"2018? It’s hard to believe,” I muse out loud, half to myself, half to Bob.
"Yep," Bob says.
Mentally, I count back. Joseph was six when we moved here, just out of kindergarten.
“Let’s see, that means we’ve been here, what, 20 years?” I query.
“Yes,” he says. “Twenty years in May.”
I sit in the rocking chair next to the fire drinking coffee out of the small clay mug I bought at one of Elaine Graham’s estate sales. Estate sale management is a booming business in Oak Ridge as the old timers die off.
I look around the living room, thinking how much my mother in law’s house has changed in twenty years. We moved into her house after she died.
Ruth’s taste ran to mid century modern with lots of blond Danish furniture and white wall to wall carpeting. Now, the upstairs is more home spun with hardwood floors and a conglomeration of hand me downs and worn flea market finds.
It’s a good house, spacious, quiet, deep in the woods. Perfect for someone who, like me, needs solitude and seldom leaves the house, perfect for Bob too, a restless soul who can’t stay home. Removed from our neighbors by a couple of acres of woods, we’re still within minutes of downtown Oak Ridge.
We’ve been happy in this house.
Thank God Bob’s daddy had the vision to build down here in the woods on the edge of the ravine. I love the privacy. It’s secluded enough to walk around naked in the back yard, and on occasion, we've actually done that.
It was Seneca the Younger, as I recall, who walked nude for fifteen minutes in his garden every day, enjoying a ‘sun bath’ for health’s sake. Good idea. Even though I drink a lot of milk, the last time I had a physical, lab tests showed I was low on Vitamin D, or ’the sunshine vitamin’ as my mother used to call it. As soon as the weather warms up, I’m going to take a page from Seneca’s book and start taking some sun baths, in the all natural, behind the house.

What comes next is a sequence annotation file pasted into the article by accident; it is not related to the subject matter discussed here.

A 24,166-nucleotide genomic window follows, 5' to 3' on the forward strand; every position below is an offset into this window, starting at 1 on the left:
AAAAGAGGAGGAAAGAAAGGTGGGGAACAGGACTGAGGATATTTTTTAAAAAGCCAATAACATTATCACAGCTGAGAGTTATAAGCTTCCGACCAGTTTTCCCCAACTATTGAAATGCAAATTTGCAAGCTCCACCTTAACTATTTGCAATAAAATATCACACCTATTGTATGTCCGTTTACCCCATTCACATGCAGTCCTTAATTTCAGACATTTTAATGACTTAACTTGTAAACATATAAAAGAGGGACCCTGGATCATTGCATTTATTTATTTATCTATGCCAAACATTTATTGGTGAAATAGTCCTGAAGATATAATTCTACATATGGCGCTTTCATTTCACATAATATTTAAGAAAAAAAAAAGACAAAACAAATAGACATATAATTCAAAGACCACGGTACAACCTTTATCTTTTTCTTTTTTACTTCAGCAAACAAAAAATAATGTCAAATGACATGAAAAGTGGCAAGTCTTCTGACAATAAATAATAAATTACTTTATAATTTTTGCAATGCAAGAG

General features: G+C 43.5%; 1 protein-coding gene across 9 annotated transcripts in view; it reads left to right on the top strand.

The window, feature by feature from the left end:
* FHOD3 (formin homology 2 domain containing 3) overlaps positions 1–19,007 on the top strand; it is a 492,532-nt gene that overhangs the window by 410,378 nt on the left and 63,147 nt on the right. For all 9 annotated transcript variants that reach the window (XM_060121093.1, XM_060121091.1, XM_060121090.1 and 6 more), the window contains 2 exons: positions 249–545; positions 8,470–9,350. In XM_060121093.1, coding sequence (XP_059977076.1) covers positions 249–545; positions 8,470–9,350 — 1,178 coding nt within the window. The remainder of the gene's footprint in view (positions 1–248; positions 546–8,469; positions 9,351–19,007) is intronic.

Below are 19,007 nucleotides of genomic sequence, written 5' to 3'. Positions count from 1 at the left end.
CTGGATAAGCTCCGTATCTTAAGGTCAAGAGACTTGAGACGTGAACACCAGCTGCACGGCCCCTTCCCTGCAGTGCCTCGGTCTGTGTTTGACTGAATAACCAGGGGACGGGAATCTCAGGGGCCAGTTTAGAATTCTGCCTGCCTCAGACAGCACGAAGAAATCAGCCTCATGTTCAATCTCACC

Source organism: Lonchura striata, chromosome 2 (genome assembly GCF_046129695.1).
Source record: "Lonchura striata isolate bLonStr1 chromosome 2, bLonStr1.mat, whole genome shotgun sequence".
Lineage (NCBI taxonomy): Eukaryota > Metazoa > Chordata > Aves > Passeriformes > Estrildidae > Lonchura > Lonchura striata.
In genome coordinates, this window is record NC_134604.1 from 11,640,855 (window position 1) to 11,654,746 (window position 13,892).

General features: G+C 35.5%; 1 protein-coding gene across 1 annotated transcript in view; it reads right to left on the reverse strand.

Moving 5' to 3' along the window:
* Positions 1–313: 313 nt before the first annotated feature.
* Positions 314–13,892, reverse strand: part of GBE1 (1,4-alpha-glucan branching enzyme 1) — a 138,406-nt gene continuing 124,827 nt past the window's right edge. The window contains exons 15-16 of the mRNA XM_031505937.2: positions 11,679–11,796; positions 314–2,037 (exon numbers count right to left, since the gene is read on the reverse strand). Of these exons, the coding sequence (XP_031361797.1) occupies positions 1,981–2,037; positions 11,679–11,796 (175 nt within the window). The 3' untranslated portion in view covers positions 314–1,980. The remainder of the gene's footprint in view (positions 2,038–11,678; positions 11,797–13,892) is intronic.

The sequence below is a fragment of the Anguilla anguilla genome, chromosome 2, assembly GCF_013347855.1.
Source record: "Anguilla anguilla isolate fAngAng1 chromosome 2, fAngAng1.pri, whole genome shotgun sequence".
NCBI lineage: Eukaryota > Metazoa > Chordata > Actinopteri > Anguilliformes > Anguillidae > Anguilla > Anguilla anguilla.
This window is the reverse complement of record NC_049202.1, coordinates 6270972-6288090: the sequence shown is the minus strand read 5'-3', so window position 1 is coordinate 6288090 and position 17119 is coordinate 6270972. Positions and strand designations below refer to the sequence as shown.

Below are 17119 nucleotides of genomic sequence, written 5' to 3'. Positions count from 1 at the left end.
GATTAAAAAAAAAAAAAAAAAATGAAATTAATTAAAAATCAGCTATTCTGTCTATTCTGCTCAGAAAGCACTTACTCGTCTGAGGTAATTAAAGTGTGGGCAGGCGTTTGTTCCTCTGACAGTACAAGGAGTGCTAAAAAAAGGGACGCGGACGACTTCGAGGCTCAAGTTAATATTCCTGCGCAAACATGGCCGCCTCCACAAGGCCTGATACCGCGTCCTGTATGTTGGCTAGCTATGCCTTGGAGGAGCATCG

It will, of course, be a few months before the weather warms up enough for sun bathing. If past is prologue, the bleakest part of winter, January and February, will see temperatures drop into the single digits. I’m hoping for a dry winter: no snow.
Snow keeps me house bound. I’m afraid of slipping and breaking yet another bone. Severe osteoporosis is the single best reason for me to start sun bathing and getting some Vitamin D. I’ve had a whole series of small fractures this year. At age 65, the good news is that over all, I feel pretty good; the bad news is my old bones are starting to, as Yeats said, ‘fall apart.’
Yes, everything eventually does 'fall apart.' Bodies. Cars. Vacuum cleaners. Houses too. This house in particular.
Bob’s parents built our house in 1963 and though we’ve made changes to the exterior and upstairs, downstairs has seen little repair and almost no remodeling. After fifty five years, the floor, the ceiling, a lot of things down there are literally falling apart.
That's about to change.
I’m getting new walls, as in new paint, next week. Also, a new floor, new couch and curtains, and I’m not sure what all. When it’s finished, we will, at last have a proper place to put up a few house guests (instead of bunking them in my studio.) I’m hoping our little house in the woods will welcome some visitors in the new year.
I feel oddly optimistic about 2018. I say ‘oddly’ because current events would not suggest a rosie year in the making, but on a personal level, I feel good about life. Not complacent or self satisfied, but pleasantly surprised to have discovered, at long last, that I’ve grown into a somewhat likable ‘Self’ that I could not have imagined when I was a depressed and self destructive young woman.
Though my bones are ‘falling apart’ and I don't have nearly as much stamina as I used to, I’m happy to report that there are rewards to old age, a genuine and easy friendship with oneself being chief among them.
I wish you a Happy New Year.
Be Well and Good Luck.